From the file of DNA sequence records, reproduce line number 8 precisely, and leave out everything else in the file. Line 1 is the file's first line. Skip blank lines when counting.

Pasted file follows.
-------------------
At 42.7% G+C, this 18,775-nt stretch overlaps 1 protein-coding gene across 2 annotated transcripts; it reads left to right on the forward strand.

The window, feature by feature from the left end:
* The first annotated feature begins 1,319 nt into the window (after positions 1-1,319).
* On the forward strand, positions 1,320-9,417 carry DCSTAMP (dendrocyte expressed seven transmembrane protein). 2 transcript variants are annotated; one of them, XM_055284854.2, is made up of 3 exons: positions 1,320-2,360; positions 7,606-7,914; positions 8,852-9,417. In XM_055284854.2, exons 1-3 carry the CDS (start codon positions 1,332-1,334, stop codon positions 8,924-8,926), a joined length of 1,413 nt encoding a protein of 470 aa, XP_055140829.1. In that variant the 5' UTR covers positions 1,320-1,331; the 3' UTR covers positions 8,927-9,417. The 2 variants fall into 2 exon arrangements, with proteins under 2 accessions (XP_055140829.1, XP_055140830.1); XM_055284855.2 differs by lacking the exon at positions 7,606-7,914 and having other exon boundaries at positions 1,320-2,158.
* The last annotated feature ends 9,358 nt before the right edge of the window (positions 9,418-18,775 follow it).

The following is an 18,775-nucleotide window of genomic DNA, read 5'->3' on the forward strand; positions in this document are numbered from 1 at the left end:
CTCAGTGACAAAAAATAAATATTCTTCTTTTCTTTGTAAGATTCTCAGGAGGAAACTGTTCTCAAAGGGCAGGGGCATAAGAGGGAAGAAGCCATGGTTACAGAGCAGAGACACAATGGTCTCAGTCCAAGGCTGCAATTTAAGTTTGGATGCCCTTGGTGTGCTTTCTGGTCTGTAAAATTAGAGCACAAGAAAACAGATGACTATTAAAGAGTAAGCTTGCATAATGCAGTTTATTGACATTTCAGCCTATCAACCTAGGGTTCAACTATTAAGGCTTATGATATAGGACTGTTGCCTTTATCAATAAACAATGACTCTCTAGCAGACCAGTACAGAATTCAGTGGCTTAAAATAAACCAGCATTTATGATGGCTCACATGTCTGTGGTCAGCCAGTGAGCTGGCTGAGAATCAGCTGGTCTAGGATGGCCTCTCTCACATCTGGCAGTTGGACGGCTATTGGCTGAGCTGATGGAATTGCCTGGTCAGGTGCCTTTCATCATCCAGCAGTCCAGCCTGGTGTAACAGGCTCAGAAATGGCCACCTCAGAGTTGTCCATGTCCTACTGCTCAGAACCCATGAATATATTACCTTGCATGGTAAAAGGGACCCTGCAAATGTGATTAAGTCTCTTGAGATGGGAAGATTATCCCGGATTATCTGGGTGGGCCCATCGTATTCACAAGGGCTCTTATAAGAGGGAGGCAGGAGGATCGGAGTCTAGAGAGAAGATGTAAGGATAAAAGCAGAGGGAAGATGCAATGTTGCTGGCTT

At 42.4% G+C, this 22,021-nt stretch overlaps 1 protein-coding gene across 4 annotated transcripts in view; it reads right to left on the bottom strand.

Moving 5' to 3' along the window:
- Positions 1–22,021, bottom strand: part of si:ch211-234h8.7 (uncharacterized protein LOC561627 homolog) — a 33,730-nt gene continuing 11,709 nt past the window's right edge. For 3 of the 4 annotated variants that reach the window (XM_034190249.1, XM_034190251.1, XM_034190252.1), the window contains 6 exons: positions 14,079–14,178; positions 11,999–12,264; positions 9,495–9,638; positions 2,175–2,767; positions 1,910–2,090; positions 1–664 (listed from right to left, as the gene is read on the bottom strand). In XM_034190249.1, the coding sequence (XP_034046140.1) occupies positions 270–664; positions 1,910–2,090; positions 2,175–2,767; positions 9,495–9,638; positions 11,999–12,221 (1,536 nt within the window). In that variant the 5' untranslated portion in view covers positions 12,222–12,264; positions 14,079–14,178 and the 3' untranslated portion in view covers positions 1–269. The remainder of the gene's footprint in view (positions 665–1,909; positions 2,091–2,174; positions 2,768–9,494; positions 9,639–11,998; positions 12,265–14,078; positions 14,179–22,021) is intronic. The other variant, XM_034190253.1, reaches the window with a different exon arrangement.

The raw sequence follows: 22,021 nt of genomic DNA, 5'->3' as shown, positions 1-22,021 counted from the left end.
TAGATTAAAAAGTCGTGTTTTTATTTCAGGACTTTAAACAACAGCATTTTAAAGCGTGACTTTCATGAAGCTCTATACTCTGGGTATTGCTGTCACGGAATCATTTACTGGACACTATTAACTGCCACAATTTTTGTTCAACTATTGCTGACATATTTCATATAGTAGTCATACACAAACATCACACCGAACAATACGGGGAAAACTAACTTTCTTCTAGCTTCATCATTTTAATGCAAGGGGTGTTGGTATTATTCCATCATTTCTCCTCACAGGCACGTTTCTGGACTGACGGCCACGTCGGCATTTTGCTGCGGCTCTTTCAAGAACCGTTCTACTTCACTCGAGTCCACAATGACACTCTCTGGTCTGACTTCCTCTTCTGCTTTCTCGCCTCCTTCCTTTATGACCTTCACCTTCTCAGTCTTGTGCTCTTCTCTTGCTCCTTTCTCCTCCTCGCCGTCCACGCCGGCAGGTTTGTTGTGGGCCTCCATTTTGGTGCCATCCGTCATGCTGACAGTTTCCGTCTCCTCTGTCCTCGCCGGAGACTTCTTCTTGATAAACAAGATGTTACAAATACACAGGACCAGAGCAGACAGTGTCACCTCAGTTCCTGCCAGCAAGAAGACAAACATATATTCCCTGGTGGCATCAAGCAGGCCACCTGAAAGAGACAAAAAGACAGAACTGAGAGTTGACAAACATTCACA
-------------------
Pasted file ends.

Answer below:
At 42.4% G+C, this 22,021-nt stretch overlaps 1 protein-coding gene across 4 annotated transcripts in view; it reads right to left on the bottom strand.